Colin Gilbert is an official CAPA blogger for spring 2017, sharing his story in weekly posts on CAPA World. A marketing and supply chain management major at the University of Pittsburgh, he is studying abroad in Sydney this semester.
In his final post, Colin talks about returning home and how his experience in Sydney made him more independent and ready to take on the world.
My Boeing 777 surged off the runway and into Sydney’s clear, blue skies at 10:10am on April 22—right after I took my final steps on Aussie soil. Minutes later, the flight attendants bustled down the aisle with meal service offering two options: chicken or beef. These meats weren’t the components of a fresh frittata, nor a breakfast scramble, and definitely not chicken and waffles. No, these meats came accompanied by vegetables, dessert and a dinner roll. At 11 in the morning!
While I truly appreciate Air Canada’s attempt at reducing my jet lag by aligning my stomach with the new time zone, my mind wasn’t buying it. What my mind was buying, however, was the sleep I desperately needed from staying up late packing the night before. An eight-hour snooze helped the time pass, and I enjoyed the frittata I previously expected as we landed in Vancouver at 7:30am on April 22. That’s right, I landed three hours before I left and was able to fit in a 13-hour flight! How’s that for time management?
Adjusting to life in America wasn’t nearly as difficult as I anticipated. Besides bumping into a few people in the airport as I mistakenly yielded left, reverse culture shock hasn’t hit too hard. Even the weather is similar, because as Sydney was cooling off for winter, New York was heating up for summer, settling on an amiable 65 degrees.
I gazed out the window as I cruised down my hometown’s boulevard for the first time in three months. The same sign welcomed me off of the highway, the same banners hung from the light posts, and the same houses lined the road: everything remained unchanged. It was a vast contrast from Sydney’s dynamic routine of new constructions, countless celebrations, and endless places to explore. What had changed, though, was my understanding of home and my understanding of the life I left behind.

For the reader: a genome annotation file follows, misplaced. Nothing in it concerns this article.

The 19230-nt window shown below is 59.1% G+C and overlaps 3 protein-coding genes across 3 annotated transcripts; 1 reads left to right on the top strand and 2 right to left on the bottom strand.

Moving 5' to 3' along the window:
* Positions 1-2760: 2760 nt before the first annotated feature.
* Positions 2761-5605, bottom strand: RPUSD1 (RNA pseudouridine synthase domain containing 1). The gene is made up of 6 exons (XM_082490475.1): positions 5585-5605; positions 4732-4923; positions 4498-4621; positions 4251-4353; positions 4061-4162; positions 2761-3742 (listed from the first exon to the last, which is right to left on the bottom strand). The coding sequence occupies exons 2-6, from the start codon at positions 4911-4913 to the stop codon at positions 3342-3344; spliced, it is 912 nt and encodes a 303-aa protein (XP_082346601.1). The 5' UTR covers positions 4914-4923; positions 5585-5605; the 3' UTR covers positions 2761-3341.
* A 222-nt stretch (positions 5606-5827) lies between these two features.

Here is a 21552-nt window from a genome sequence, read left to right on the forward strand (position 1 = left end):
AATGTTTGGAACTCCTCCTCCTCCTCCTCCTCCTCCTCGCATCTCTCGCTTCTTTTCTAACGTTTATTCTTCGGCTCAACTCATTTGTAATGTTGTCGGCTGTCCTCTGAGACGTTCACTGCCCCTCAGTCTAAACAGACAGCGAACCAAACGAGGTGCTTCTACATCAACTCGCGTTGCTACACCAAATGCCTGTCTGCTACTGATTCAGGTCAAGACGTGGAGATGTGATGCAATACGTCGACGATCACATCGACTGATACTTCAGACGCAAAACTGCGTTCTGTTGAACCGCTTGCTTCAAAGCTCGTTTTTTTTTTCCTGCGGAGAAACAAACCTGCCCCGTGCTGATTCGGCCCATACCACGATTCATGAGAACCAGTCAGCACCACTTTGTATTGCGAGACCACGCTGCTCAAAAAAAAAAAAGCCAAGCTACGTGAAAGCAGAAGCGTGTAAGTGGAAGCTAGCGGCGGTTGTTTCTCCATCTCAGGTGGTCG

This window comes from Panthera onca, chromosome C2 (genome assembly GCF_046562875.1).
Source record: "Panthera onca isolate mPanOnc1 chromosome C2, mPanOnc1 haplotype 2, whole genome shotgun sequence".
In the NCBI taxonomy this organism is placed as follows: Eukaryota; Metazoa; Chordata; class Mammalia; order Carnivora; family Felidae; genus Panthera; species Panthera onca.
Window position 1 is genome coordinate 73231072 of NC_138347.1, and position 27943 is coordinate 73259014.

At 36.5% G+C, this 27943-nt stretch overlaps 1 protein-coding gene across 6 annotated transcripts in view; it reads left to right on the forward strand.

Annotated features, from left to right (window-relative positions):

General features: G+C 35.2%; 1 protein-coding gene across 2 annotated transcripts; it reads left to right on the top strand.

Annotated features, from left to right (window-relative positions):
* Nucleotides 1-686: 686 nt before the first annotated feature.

This experience was the longest time I’d been away from my hometown. I’d be lying if I said I didn’t miss it while in Sydney, but saying I was glad to be back wouldn’t quite be the truth, either. Living alone 10,000 miles away fosters a different kind of independence than that of departing for college four hours down the road. The isolation of living in a major city halfway across the world in an entirely different time zone requires you to constantly rely on yourself. Sure, there are friends and co-workers and professors available to provide support and assistance, but you’re in charge of your own life more than ever before.
I used this opportunity to analyze and appreciate my “normal” life in The States. What things did I truly miss? What things did I survive without? Who was reaching out to me? Who did I actively communicate with? By considering these questions, I was able to gain a greater understanding of my identity not just as a person, but as a friend, student, and aspiring business professional. I fostered a greater sense of self and tailored my existing life into something more meaningful than it was before I left. Something which not only made me happier, but something which aligned with achieving my personal goals.
If I’d been offered a job in Australia in 2016, I’d be hesitant to take the leap to live in a foreign country on the opposite side of the world. In fact, I’d almost certainly turn the offer down for something in Pittsburgh, Chicago, or New York. If a company called today and offered a career in Paris, Tokyo, or even Dubai, I’d almost certainly consider it, if not accept it on the spot. Studying abroad has left me with a greater confidence in the ability to rely on myself in a variety of situations. From navigating new surroundings to connecting with new people to overcoming new struggles, living in Sydney has taught me that I am capable of accomplishing all of the above. This kind of confidence gives you more control than ever and leaves the world at your fingertips.
I’ve found it especially challenging to put my entire semester of studying abroad into words, especially when asked about my favorite part. While I can’t pinpoint a specific meal, neighborhood, or outing as my overall favorite, I can affirm that Sydney has stolen my heart. I departed the land down under with a myriad of things, all of which served a distinctive role in shaping my experience. Greater cultural awareness. Newly formed friendships. Pad Thai appreciation. And some really killer Instagram posts.
Thanks for sharing in my Adventures in Oz! Whether you’re a stranger interested in study abroad, a fellow Pitt student, or one of my Grandma’s friends—I hope I’ve proved informative, entertaining, and inspiring.
Cheers for now,
Colin's journey continues every Wednesday so stay tuned!